Reentry Week promotes reentry of formerly incarcerated individuals back to their communities. New Haven’s Project Fresh Start and Warren Kimbro Reentry Project both work to facilitate successful transitions and better opportunities for people who have gone to prison.
Reentry Media Clips
With the U.S. unemployment rate at 4.1 percent and 6 million jobs unfilled nationwide, hiring people with criminal records, even those who have served jail or prison sentences, has moved from corporate kindness to corporate necessity. To fill jobs, companies are looking with fresh eyes at a sizable demographic that has historically been all but excluded from the workforce.
After years behind bars at Kern Valley State Prison and the state lockup in Chino, California, Martin Leyva had grown accustomed to the brutal violence and volatility of prison life. Showing up for his first day of college following his release, on the other hand, was truly frightening.
The Massachusetts Legislature recently passed a criminal-justice reform bill that narrows the ability of employers to research the criminal records of job applicants, but also provides legal protection from negligent-hiring claims to companies that are unable to view a sealed criminal record.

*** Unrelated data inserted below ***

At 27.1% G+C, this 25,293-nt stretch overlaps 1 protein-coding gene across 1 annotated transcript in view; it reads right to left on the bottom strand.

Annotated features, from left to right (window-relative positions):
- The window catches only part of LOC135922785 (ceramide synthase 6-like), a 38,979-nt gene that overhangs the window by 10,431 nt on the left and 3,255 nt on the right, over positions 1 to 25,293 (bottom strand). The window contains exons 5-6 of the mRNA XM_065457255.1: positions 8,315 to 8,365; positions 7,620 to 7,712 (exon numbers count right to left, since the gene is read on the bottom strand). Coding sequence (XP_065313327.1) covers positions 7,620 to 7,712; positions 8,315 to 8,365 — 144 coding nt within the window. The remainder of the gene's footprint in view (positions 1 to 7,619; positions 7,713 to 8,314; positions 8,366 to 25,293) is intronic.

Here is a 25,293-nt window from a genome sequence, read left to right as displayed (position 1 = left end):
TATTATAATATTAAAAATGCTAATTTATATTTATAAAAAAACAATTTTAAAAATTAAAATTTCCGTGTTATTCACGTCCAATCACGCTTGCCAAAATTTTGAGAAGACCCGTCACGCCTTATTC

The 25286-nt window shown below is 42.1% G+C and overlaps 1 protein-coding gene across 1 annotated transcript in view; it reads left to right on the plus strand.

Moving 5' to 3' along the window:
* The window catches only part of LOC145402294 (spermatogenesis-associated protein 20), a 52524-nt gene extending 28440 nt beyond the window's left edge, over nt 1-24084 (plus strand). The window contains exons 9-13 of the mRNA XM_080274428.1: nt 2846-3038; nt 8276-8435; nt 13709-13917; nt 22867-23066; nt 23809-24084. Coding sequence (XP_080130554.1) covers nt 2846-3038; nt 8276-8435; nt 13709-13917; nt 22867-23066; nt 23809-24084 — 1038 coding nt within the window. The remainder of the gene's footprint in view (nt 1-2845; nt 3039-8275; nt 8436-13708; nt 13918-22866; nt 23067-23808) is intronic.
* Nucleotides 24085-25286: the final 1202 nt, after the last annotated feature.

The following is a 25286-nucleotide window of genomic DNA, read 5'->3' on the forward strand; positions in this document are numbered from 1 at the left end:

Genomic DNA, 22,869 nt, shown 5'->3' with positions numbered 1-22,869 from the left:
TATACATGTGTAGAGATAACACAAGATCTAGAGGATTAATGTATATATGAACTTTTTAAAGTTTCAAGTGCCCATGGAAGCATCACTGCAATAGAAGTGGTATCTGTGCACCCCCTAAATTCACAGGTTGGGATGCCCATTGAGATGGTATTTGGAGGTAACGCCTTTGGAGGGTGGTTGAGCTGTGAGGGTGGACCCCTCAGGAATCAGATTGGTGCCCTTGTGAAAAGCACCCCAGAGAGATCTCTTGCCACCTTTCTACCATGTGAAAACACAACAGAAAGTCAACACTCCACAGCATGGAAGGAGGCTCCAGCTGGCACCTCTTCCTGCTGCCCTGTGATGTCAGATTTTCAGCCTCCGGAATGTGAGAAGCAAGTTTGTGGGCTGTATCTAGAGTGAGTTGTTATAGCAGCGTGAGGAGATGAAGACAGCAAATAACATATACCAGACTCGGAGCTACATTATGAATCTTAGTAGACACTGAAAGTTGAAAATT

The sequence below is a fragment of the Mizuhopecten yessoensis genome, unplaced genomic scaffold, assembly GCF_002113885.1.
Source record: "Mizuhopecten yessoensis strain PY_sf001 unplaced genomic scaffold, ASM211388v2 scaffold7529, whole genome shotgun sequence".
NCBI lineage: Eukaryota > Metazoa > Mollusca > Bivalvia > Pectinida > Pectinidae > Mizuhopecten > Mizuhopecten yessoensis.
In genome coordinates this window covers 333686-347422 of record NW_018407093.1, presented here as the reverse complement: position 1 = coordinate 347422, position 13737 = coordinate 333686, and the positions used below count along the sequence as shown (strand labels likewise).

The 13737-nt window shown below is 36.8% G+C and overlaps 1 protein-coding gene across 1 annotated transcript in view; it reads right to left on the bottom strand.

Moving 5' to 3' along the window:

The Transition from Jail to Community program housing pod in the jail looks different from other units. The walls are decorated with finished jigsaw puzzles, collages pasted together from magazine cutouts, drawings and motivational phrases. In other pods, the men mill about, leave their beds unmade and sleep during the day.
New-arrest recidivism and return-to-prison recidivism are two of the four ways the report counts recidivism rates. It also counts two other categories related to new crimes—new convictions and new sentences. These categories overlap since, for example, anyone who is sentenced also has been arrested and convicted.
Philadelphia resident Ronald Lewis was convicted of two misdemeanors in 2004. Almost 15 years later, his record still stands in the way of employment and other opportunities. However, states like Pennsylvania are advancing clean slate policies that seal minor criminal records after a set period of time, giving people like Ronald a second chance.
“Law enforcement must firmly and finally acknowledge that when we play a role in sending someone to prison, we own some of the responsibility for what happens when they get out,” said District Attorney Vance.
Passed by the House and Senate, the Fresh Start Act prevents occupational and professional licensing boards from denying an occupational license due to someone’s criminal record, unless the criminal offense is a violent felony or relates directly to an offender’s ability to perform the job.
A new Urban Institute report on a Colorado program called Work and Gain Education and Employment Skills (WAGEES) program, suggests the role played by communities affected by crime in developing their own public safety strategies is consequential.